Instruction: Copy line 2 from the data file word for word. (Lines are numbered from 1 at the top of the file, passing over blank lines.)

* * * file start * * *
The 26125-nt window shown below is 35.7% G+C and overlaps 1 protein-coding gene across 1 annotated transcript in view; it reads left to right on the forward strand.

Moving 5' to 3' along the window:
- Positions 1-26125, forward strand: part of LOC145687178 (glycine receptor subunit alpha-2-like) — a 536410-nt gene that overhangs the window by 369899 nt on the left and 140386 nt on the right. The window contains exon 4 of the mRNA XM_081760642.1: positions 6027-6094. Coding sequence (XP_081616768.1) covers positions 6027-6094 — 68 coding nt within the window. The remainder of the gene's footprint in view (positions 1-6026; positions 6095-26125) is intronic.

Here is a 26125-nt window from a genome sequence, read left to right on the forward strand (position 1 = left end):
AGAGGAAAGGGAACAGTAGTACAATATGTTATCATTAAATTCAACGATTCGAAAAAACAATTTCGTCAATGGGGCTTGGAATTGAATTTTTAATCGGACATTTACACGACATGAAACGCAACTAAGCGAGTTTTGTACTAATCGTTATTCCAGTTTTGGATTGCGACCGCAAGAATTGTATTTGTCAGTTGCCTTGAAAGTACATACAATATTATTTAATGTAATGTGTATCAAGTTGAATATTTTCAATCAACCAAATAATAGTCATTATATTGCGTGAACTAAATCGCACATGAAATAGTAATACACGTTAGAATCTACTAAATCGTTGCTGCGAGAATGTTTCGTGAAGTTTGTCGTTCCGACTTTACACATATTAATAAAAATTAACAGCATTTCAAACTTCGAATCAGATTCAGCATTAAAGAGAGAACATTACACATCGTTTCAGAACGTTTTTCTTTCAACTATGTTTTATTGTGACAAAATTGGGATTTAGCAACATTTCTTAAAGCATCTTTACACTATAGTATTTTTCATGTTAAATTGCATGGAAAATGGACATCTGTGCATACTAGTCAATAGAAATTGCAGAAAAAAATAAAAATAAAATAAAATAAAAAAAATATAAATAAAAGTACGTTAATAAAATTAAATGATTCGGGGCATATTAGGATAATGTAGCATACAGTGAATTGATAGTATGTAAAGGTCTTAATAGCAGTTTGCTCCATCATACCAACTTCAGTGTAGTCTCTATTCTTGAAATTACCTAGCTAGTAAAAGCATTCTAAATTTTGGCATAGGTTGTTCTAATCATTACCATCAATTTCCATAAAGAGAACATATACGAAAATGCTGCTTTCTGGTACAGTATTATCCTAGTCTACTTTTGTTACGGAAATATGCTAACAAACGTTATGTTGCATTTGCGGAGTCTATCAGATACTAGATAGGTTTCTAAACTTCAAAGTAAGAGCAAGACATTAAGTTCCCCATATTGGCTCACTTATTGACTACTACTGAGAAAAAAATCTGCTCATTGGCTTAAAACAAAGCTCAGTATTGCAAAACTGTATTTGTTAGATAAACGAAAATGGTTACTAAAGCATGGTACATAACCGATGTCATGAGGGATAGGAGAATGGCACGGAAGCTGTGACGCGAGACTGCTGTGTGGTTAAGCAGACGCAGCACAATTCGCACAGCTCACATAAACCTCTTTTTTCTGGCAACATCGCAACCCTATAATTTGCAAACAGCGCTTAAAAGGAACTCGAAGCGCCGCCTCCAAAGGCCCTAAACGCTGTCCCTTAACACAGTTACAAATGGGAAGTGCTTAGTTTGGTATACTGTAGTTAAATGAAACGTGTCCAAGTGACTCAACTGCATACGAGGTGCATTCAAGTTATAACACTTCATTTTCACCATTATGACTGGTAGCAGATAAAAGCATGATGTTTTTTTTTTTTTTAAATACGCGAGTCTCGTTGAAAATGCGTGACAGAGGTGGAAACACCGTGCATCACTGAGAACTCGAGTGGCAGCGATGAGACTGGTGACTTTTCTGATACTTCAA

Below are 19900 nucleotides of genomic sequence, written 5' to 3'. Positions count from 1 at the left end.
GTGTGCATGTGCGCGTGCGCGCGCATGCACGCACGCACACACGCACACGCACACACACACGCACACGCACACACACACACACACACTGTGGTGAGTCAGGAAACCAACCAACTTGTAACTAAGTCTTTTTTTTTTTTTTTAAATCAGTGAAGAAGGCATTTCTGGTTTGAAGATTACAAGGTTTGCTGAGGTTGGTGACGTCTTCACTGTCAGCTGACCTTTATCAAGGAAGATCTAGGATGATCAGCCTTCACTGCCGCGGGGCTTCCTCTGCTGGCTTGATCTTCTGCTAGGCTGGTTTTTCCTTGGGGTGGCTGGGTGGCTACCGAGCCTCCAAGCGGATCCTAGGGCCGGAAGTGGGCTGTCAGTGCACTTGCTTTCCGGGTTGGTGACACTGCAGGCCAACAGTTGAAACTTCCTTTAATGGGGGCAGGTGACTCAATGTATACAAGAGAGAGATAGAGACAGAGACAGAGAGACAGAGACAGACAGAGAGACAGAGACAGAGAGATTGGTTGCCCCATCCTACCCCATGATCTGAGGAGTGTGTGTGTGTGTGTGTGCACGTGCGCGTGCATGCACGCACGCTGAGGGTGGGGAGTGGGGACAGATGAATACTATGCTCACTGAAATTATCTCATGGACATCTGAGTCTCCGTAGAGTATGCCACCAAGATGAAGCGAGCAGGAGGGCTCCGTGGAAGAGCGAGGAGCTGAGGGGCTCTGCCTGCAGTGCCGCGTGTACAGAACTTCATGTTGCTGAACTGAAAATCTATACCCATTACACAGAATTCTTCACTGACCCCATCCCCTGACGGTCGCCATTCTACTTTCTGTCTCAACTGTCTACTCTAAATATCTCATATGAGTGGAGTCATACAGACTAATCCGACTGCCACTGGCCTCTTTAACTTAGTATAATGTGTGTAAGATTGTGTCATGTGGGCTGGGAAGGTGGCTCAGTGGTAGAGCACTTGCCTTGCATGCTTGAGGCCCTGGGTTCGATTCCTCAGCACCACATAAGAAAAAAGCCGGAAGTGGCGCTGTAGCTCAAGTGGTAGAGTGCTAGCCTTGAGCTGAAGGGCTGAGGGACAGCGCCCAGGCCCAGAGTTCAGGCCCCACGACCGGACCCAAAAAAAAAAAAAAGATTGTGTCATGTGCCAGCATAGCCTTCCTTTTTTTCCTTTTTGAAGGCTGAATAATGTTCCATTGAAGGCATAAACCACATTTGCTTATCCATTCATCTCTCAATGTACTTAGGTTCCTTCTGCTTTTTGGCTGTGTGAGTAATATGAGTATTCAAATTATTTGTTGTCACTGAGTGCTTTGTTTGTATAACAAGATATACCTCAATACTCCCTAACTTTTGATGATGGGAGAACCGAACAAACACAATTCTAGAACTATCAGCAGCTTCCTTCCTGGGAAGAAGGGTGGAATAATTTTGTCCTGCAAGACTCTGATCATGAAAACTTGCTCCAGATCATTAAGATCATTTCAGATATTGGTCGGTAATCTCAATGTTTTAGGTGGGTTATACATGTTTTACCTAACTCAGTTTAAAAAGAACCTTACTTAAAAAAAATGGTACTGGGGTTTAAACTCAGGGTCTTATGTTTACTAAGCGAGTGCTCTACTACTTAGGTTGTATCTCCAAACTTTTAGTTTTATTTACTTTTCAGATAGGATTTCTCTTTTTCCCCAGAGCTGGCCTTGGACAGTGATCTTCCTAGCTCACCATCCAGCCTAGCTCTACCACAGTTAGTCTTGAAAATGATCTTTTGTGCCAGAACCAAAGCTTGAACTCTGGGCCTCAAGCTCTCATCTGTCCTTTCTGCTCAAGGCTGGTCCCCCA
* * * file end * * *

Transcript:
Moving 5' to 3' along the window: